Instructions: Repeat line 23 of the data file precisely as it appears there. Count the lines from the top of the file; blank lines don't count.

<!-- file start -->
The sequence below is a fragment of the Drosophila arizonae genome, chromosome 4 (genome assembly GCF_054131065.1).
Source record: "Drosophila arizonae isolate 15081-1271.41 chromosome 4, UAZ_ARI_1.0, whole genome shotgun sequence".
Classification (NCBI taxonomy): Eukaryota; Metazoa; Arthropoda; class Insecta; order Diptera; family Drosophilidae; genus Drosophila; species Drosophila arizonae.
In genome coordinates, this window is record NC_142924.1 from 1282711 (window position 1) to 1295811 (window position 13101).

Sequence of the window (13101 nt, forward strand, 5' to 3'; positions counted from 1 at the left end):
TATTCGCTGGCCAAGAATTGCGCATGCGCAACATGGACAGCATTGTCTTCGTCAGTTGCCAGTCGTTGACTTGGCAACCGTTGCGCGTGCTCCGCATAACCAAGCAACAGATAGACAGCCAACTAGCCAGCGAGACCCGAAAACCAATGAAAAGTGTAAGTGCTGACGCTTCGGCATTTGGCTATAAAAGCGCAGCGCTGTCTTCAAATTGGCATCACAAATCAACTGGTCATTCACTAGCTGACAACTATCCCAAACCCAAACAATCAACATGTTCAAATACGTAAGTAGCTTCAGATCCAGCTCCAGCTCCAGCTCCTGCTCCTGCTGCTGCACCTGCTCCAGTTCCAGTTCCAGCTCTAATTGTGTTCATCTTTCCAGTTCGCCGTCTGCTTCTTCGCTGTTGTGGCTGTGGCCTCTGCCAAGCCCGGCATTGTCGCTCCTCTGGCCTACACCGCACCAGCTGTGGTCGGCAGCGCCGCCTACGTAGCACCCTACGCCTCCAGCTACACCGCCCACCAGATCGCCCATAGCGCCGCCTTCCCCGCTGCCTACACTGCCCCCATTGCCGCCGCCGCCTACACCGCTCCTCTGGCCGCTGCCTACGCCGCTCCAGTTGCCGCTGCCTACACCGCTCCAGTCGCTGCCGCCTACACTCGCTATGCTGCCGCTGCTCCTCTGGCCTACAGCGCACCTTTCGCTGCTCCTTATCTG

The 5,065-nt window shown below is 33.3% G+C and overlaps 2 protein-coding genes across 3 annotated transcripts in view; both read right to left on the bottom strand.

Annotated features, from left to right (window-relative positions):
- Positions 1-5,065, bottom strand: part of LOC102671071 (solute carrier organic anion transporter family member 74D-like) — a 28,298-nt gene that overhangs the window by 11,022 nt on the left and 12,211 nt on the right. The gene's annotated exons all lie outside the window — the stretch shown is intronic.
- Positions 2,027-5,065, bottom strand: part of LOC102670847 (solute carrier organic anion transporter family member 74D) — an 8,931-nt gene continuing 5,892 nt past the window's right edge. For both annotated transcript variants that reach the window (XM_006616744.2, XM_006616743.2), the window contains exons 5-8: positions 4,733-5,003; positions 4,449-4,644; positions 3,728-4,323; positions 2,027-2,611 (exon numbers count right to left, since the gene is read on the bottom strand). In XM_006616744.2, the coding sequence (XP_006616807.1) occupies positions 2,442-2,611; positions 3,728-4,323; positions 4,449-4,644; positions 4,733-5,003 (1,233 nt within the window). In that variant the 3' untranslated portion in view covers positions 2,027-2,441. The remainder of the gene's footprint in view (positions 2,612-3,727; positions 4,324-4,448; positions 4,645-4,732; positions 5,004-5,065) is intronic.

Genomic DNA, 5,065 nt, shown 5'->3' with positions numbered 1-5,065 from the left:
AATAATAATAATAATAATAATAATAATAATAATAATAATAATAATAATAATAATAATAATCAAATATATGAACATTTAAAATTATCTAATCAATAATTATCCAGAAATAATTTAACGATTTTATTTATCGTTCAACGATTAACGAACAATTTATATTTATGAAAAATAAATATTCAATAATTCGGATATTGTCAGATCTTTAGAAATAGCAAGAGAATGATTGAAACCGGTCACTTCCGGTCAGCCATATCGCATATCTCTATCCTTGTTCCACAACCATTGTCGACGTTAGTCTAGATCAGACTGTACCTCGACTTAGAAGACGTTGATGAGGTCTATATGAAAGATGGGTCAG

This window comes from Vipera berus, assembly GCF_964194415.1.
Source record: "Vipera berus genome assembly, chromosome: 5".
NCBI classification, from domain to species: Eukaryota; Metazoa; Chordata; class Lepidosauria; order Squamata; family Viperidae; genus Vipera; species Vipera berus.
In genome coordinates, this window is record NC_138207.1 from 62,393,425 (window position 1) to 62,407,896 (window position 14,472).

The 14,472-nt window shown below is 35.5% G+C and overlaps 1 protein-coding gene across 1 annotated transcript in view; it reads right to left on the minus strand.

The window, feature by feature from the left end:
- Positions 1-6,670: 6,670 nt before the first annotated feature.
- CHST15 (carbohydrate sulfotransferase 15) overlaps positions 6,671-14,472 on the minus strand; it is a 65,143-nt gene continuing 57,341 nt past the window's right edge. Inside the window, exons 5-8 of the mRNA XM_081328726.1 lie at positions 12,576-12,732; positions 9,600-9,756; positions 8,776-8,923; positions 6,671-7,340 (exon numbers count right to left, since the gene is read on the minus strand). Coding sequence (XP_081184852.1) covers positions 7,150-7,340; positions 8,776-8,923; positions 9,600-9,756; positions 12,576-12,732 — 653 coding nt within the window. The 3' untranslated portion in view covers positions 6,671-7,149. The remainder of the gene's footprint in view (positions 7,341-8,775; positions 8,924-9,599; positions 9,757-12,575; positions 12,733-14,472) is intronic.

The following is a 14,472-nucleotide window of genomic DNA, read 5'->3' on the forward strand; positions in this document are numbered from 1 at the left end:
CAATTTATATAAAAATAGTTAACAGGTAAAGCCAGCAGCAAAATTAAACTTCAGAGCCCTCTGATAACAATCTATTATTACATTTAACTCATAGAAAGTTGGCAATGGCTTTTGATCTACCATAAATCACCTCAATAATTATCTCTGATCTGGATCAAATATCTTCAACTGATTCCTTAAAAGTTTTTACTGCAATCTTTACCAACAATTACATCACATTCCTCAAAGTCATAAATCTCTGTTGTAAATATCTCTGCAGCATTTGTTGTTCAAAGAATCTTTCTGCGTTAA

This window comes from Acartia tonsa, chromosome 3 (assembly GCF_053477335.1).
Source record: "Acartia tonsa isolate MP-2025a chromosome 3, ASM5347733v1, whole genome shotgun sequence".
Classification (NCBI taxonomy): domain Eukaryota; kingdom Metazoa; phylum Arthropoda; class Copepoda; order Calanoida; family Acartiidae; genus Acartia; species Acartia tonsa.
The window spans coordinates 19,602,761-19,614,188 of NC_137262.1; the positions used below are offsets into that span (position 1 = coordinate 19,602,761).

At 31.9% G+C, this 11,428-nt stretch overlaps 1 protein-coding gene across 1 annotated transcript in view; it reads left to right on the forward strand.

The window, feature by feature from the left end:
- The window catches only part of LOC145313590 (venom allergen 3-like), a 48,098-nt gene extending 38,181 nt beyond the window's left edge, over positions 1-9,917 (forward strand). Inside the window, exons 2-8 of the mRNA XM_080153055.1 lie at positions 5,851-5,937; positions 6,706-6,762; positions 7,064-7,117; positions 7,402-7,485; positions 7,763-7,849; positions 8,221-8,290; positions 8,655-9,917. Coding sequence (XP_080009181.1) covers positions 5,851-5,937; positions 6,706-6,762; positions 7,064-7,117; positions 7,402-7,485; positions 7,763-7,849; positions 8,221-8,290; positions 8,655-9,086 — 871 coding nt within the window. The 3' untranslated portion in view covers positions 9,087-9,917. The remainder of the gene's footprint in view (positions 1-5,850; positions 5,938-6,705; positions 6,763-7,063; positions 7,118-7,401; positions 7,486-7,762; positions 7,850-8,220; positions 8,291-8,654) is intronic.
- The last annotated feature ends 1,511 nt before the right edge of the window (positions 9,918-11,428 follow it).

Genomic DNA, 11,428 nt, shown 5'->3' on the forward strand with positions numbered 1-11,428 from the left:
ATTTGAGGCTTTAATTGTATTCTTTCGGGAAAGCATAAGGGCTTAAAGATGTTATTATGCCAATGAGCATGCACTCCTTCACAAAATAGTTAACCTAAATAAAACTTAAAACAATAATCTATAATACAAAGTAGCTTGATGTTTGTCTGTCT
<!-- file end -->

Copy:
This window comes from Acartia tonsa, chromosome 3 (assembly GCF_053477335.1).